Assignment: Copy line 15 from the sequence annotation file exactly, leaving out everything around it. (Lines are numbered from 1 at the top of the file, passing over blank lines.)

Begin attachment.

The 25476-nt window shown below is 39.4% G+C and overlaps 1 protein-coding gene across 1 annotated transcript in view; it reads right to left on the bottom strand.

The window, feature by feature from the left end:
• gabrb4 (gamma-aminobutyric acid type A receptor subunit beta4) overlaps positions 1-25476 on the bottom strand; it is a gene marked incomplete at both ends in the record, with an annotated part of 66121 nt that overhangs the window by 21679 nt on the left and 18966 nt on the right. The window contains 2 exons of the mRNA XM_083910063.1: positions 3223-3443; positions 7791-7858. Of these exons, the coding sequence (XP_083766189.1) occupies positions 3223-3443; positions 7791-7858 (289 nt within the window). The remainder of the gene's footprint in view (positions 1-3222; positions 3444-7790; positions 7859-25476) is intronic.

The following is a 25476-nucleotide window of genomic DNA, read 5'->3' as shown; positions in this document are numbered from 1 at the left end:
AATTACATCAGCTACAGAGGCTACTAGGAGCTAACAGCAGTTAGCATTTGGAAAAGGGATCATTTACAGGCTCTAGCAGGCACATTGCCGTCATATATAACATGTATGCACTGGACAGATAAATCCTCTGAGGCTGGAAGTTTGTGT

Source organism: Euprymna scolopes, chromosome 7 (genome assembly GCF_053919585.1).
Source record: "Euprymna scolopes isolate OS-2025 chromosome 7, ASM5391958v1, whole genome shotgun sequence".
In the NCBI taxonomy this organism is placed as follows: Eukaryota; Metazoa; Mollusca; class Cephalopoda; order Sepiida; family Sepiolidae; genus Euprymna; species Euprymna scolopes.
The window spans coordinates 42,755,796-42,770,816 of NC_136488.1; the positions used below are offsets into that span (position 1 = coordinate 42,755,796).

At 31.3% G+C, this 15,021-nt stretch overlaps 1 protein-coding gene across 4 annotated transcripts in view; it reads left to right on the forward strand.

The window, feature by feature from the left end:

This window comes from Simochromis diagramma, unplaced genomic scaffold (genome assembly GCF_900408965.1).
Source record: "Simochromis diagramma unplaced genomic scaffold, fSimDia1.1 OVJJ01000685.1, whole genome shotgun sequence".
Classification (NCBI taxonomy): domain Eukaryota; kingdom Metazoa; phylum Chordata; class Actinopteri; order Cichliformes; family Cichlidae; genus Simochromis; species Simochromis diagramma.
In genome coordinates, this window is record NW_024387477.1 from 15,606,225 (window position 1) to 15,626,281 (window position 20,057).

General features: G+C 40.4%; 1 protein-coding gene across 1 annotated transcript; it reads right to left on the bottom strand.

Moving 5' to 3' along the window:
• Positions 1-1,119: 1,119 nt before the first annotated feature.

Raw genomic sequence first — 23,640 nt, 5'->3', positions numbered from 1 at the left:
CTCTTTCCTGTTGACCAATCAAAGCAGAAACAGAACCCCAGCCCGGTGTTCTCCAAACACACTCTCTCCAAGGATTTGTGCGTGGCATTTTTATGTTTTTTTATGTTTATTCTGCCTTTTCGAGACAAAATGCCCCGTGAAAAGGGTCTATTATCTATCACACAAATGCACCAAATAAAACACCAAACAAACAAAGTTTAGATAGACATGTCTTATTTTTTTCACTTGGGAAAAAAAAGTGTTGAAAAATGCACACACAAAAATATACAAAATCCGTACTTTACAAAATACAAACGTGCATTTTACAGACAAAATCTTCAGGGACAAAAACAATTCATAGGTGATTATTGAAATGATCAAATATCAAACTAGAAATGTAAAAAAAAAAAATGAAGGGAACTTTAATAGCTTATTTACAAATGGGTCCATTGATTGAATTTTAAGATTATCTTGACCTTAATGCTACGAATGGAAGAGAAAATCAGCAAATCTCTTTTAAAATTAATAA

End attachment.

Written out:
In genome coordinates, this window is record NW_024387477.1 from 15,606,225 (window position 1) to 15,626,281 (window position 20,057).